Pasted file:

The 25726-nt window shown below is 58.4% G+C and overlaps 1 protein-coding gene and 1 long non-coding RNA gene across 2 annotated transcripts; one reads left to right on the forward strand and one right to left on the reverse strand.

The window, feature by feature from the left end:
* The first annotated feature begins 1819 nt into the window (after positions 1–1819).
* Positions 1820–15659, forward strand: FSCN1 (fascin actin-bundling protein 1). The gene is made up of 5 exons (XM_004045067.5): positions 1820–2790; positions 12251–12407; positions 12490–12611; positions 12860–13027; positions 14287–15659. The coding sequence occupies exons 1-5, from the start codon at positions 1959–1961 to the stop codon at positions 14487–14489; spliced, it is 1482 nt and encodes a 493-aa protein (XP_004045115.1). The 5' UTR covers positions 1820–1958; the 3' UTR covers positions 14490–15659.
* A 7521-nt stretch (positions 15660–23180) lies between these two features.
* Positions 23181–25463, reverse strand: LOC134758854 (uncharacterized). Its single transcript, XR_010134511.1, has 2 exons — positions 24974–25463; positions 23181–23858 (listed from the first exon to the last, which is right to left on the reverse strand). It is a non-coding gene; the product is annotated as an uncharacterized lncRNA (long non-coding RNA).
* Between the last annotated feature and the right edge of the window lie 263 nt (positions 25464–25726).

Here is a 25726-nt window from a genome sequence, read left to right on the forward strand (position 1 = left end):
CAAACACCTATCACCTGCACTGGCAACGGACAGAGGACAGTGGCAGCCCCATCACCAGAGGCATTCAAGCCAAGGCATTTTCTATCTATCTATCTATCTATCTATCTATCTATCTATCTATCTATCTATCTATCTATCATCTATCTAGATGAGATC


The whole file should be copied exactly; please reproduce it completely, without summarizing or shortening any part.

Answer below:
The 25726-nt window shown below is 58.4% G+C and overlaps 1 protein-coding gene and 1 long non-coding RNA gene across 2 annotated transcripts; one reads left to right on the forward strand and one right to left on the reverse strand.

The window, feature by feature from the left end:
* The first annotated feature begins 1819 nt into the window (after positions 1–1819).
* Positions 1820–15659, forward strand: FSCN1 (fascin actin-bundling protein 1). The gene is made up of 5 exons (XM_004045067.5): positions 1820–2790; positions 12251–12407; positions 12490–12611; positions 12860–13027; positions 14287–15659. The coding sequence occupies exons 1-5, from the start codon at positions 1959–1961 to the stop codon at positions 14487–14489; spliced, it is 1482 nt and encodes a 493-aa protein (XP_004045115.1). The 5' UTR covers positions 1820–1958; the 3' UTR covers positions 14490–15659.
* A 7521-nt stretch (positions 15660–23180) lies between these two features.
* Positions 23181–25463, reverse strand: LOC134758854 (uncharacterized). Its single transcript, XR_010134511.1, has 2 exons — positions 24974–25463; positions 23181–23858 (listed from the first exon to the last, which is right to left on the reverse strand). It is a non-coding gene; the product is annotated as an uncharacterized lncRNA (long non-coding RNA).
* Between the last annotated feature and the right edge of the window lie 263 nt (positions 25464–25726).

Here is a 25726-nt window from a genome sequence, read left to right on the forward strand (position 1 = left end):
CAAACACCTATCACCTGCACTGGCAACGGACAGAGGACAGTGGCAGCCCCATCACCAGAGGCATTCAAGCCAAGGCATTTTCTATCTATCTATCTATCTATCTATCTATCTATCTATCTATCTATCTATCTATCTATCATCTATCTAGATGAGATC